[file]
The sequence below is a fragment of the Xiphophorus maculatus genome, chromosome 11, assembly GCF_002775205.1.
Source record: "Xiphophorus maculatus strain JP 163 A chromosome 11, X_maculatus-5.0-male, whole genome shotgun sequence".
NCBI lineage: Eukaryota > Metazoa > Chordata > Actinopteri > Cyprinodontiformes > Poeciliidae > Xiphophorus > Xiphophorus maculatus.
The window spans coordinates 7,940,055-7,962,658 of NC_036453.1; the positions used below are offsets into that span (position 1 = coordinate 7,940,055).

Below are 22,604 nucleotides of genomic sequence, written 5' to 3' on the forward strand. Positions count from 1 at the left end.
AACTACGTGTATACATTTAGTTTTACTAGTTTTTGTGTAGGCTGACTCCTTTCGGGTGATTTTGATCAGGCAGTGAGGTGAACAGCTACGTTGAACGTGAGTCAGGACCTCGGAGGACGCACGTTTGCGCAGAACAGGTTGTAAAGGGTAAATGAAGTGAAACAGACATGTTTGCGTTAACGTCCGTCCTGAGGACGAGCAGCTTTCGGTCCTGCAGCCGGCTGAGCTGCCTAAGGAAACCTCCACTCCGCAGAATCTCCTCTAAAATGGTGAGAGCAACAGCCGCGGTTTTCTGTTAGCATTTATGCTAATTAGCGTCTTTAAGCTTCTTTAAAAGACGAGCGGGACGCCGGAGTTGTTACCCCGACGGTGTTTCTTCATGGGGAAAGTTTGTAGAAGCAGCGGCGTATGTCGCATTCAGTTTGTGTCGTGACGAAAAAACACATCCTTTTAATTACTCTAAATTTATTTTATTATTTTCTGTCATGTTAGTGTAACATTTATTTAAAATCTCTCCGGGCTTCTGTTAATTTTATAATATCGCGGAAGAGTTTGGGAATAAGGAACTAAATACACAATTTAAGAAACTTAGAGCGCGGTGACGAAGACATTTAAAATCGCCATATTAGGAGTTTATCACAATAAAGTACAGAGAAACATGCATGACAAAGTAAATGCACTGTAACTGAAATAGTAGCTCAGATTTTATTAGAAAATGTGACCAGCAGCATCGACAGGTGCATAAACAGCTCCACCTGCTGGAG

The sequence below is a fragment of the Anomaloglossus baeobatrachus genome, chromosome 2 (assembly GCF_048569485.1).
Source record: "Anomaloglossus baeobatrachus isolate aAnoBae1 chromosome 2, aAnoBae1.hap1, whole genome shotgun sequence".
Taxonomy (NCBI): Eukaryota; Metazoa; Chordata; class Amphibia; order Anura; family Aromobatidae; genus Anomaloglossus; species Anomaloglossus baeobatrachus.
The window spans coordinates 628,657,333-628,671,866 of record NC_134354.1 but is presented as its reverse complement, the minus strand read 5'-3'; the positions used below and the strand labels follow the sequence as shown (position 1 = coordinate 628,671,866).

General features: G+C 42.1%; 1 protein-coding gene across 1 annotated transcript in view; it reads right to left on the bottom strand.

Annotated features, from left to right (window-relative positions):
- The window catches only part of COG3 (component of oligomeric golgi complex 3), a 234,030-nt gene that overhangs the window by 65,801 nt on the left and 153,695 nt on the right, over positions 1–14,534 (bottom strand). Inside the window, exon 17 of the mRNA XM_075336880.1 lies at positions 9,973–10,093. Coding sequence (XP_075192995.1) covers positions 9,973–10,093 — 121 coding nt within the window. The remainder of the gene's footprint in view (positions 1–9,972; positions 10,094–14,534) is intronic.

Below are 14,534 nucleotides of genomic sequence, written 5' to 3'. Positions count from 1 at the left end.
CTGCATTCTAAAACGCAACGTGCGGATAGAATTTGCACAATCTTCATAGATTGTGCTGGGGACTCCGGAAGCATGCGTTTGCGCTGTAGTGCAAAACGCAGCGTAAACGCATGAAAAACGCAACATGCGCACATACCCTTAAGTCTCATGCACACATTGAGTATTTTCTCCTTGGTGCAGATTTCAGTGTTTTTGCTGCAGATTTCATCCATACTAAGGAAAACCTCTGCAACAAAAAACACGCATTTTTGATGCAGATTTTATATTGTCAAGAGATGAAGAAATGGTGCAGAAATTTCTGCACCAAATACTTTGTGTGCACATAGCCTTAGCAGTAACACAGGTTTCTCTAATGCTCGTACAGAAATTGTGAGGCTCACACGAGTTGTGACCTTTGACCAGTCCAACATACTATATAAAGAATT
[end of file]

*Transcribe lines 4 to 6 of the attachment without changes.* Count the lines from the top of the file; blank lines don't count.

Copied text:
The window spans coordinates 7,940,055-7,962,658 of NC_036453.1; the positions used below are offsets into that span (position 1 = coordinate 7,940,055).

Below are 22,604 nucleotides of genomic sequence, written 5' to 3' on the forward strand. Positions count from 1 at the left end.
AACTACGTGTATACATTTAGTTTTACTAGTTTTTGTGTAGGCTGACTCCTTTCGGGTGATTTTGATCAGGCAGTGAGGTGAACAGCTACGTTGAACGTGAGTCAGGACCTCGGAGGACGCACGTTTGCGCAGAACAGGTTGTAAAGGGTAAATGAAGTGAAACAGACATGTTTGCGTTAACGTCCGTCCTGAGGACGAGCAGCTTTCGGTCCTGCAGCCGGCTGAGCTGCCTAAGGAAACCTCCACTCCGCAGAATCTCCTCTAAAATGGTGAGAGCAACAGCCGCGGTTTTCTGTTAGCATTTATGCTAATTAGCGTCTTTAAGCTTCTTTAAAAGACGAGCGGGACGCCGGAGTTGTTACCCCGACGGTGTTTCTTCATGGGGAAAGTTTGTAGAAGCAGCGGCGTATGTCGCATTCAGTTTGTGTCGTGACGAAAAAACACATCCTTTTAATTACTCTAAATTTATTTTATTATTTTCTGTCATGTTAGTGTAACATTTATTTAAAATCTCTCCGGGCTTCTGTTAATTTTATAATATCGCGGAAGAGTTTGGGAATAAGGAACTAAATACACAATTTAAGAAACTTAGAGCGCGGTGACGAAGACATTTAAAATCGCCATATTAGGAGTTTATCACAATAAAGTACAGAGAAACATGCATGACAAAGTAAATGCACTGTAACTGAAATAGTAGCTCAGATTTTATTAGAAAATGTGACCAGCAGCATCGACAGGTGCATAAACAGCTCCACCTGCTGGAG